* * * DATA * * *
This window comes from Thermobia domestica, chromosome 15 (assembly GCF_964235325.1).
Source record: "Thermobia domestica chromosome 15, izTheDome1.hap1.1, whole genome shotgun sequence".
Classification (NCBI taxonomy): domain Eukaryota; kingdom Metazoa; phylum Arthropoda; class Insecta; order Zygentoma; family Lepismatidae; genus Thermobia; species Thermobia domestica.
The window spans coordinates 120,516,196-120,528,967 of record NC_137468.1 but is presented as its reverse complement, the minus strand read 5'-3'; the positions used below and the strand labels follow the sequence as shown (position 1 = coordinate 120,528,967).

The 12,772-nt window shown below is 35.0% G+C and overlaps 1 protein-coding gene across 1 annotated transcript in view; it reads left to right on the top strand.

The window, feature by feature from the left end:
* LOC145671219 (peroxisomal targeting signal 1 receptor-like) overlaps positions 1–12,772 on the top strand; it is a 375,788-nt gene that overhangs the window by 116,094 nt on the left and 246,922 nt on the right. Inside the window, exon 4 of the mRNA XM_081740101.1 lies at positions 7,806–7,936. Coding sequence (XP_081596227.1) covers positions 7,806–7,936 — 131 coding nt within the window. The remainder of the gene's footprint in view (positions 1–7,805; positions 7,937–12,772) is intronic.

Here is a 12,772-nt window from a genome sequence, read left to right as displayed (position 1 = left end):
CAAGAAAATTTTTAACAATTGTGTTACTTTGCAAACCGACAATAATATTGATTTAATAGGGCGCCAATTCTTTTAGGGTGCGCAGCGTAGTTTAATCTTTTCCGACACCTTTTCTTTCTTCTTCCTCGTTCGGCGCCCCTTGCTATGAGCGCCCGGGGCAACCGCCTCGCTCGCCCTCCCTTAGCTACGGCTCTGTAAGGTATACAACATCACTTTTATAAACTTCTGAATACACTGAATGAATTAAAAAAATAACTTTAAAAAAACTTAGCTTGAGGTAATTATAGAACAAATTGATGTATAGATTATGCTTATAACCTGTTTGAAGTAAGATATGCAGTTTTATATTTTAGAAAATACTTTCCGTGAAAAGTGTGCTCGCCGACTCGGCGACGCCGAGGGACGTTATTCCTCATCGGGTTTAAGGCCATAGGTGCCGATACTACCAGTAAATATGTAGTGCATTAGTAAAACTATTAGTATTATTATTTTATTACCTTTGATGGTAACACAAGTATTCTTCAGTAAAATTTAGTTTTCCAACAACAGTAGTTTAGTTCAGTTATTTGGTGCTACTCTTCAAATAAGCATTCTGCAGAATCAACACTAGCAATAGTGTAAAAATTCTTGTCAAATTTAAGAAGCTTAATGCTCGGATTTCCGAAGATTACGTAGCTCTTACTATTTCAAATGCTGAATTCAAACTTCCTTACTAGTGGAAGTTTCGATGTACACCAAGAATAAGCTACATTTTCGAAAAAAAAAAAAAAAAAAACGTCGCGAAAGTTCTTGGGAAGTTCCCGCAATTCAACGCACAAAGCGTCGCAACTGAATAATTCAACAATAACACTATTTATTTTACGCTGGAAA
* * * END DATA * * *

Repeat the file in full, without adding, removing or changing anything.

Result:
This window comes from Thermobia domestica, chromosome 15 (assembly GCF_964235325.1).
Source record: "Thermobia domestica chromosome 15, izTheDome1.hap1.1, whole genome shotgun sequence".
Classification (NCBI taxonomy): domain Eukaryota; kingdom Metazoa; phylum Arthropoda; class Insecta; order Zygentoma; family Lepismatidae; genus Thermobia; species Thermobia domestica.
The window spans coordinates 120,516,196-120,528,967 of record NC_137468.1 but is presented as its reverse complement, the minus strand read 5'-3'; the positions used below and the strand labels follow the sequence as shown (position 1 = coordinate 120,528,967).

The 12,772-nt window shown below is 35.0% G+C and overlaps 1 protein-coding gene across 1 annotated transcript in view; it reads left to right on the top strand.

The window, feature by feature from the left end:
* LOC145671219 (peroxisomal targeting signal 1 receptor-like) overlaps positions 1–12,772 on the top strand; it is a 375,788-nt gene that overhangs the window by 116,094 nt on the left and 246,922 nt on the right. Inside the window, exon 4 of the mRNA XM_081740101.1 lies at positions 7,806–7,936. Coding sequence (XP_081596227.1) covers positions 7,806–7,936 — 131 coding nt within the window. The remainder of the gene's footprint in view (positions 1–7,805; positions 7,937–12,772) is intronic.

Here is a 12,772-nt window from a genome sequence, read left to right as displayed (position 1 = left end):
CAAGAAAATTTTTAACAATTGTGTTACTTTGCAAACCGACAATAATATTGATTTAATAGGGCGCCAATTCTTTTAGGGTGCGCAGCGTAGTTTAATCTTTTCCGACACCTTTTCTTTCTTCTTCCTCGTTCGGCGCCCCTTGCTATGAGCGCCCGGGGCAACCGCCTCGCTCGCCCTCCCTTAGCTACGGCTCTGTAAGGTATACAACATCACTTTTATAAACTTCTGAATACACTGAATGAATTAAAAAAATAACTTTAAAAAAACTTAGCTTGAGGTAATTATAGAACAAATTGATGTATAGATTATGCTTATAACCTGTTTGAAGTAAGATATGCAGTTTTATATTTTAGAAAATACTTTCCGTGAAAAGTGTGCTCGCCGACTCGGCGACGCCGAGGGACGTTATTCCTCATCGGGTTTAAGGCCATAGGTGCCGATACTACCAGTAAATATGTAGTGCATTAGTAAAACTATTAGTATTATTATTTTATTACCTTTGATGGTAACACAAGTATTCTTCAGTAAAATTTAGTTTTCCAACAACAGTAGTTTAGTTCAGTTATTTGGTGCTACTCTTCAAATAAGCATTCTGCAGAATCAACACTAGCAATAGTGTAAAAATTCTTGTCAAATTTAAGAAGCTTAATGCTCGGATTTCCGAAGATTACGTAGCTCTTACTATTTCAAATGCTGAATTCAAACTTCCTTACTAGTGGAAGTTTCGATGTACACCAAGAATAAGCTACATTTTCGAAAAAAAAAAAAAAAAAAACGTCGCGAAAGTTCTTGGGAAGTTCCCGCAATTCAACGCACAAAGCGTCGCAACTGAATAATTCAACAATAACACTATTTATTTTACGCTGGAAA